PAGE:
Authorities in Las Vegas have issued a warrant to obtain the DNA of soccer superstar Cristiano Ronaldo to see if it matches that found on a dress of a woman who has accused him of rape, according to a law-enforcement official with knowledge of the case, as published in a Dow Jones Newswires report made available to EFE on Friday.
The authorities sent the warrant recently to the court system in Italy, where Ronaldo plays soccer, the official said.
Las Vegas police reopened the case in the fall after the woman, Kathryn Mayorga, filed a lawsuit alleging that Ronaldo raped her in 2009 in Las Vegas and then paid her $375,000 to keep it secret.
Ronaldo and his attorneys have repeatedly denied the rape allegations.
"Ronaldo has always maintained, as he does today, that what occurred in 2009 in Las Vegas was consensual in nature, so it is not surprising that DNA would be present, nor that the police would make this very standard request as part of their investigation," Peter S. Christiansen, an attorney for Ronaldo, said Thursday.
An attorney for Mayorga and a Las Vegas police spokeswoman didn't respond to requests for comment.
A key piece of evidence in the investigation is a dress from the night in question nine years ago.
Las Vegas police found DNA other than Mayorga's on the dress, the law-enforcement official said. When the warrant is served in Italy, authorities would be expected to collect a sample of Ronaldo's DNA and send it to Las Vegas police, who would assess whether it matches that found on the dress, the official said.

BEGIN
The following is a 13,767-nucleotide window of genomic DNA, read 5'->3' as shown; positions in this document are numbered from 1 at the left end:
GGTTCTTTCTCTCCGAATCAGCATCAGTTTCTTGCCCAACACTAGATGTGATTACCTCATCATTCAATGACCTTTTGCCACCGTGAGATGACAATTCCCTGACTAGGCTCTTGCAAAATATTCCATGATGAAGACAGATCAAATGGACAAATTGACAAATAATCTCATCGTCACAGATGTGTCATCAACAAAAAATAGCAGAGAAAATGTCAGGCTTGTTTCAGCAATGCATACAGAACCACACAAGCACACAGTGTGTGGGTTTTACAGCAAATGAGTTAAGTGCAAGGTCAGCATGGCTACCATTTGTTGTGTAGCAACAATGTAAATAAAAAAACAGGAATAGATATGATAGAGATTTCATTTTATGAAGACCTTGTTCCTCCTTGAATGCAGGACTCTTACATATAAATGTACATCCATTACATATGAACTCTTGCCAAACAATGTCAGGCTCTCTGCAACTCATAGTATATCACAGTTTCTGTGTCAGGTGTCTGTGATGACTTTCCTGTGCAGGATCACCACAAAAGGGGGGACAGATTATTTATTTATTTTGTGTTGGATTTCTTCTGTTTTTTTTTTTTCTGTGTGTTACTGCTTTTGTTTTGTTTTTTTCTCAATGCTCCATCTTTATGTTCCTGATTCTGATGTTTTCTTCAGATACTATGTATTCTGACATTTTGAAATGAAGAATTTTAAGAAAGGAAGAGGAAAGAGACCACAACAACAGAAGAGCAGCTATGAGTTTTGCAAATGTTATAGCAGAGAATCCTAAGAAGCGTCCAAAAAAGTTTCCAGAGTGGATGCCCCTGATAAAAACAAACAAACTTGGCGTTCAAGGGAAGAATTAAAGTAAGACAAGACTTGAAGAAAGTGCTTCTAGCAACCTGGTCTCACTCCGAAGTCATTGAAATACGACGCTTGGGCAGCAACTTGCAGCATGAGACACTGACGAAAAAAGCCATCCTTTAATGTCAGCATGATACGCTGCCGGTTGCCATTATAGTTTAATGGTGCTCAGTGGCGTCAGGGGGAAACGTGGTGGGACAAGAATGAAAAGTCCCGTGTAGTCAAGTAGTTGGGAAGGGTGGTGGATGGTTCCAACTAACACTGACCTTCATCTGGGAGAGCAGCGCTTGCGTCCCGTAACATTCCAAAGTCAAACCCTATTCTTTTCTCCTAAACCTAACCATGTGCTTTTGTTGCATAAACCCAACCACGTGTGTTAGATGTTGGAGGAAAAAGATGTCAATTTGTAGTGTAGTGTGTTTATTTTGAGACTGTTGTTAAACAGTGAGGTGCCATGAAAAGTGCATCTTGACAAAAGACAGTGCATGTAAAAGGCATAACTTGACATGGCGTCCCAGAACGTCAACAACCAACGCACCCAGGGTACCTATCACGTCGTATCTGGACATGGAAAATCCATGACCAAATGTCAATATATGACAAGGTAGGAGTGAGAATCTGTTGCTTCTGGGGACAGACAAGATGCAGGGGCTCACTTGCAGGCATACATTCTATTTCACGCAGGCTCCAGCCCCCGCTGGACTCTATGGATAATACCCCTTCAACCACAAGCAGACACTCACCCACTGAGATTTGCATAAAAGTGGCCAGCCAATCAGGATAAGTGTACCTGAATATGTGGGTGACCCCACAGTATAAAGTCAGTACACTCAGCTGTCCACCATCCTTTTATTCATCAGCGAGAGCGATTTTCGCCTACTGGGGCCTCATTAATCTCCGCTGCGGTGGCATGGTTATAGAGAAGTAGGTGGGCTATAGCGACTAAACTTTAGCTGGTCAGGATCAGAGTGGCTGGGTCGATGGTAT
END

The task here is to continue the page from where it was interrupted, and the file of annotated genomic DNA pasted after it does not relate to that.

Ronaldo plays for the Turin, Italy-based club Juventus, which signed him in a $92 million transfer last summer.
Police are gathering all possible evidence before they turn over the case to the Clark County District Attorney's Office, which will decide whether to file charges.
The alleged rape occurred in June 2009. Ronaldo, then 24, was on vacation in Las Vegas and met Mayorga in the Rain nightclub at the Palms Casino Resort before inviting her to a party in his suite, according to her civil complaint.
It was there that Ronaldo forced himself on Mayorga while she begged him to stop, the filing alleges. The complaint adds that "when Cristiano Ronaldo completed the sexual assault of the plaintiff, he allowed her to leave the bedroom stating he was sorry, he was usually a gentleman."
Mayorga reported the alleged sexual assault to police on the day it occurred.
Under Nevada law, there is no statute of limitations on investigations or potential charges stemming from such reports.
By Zusha Elinson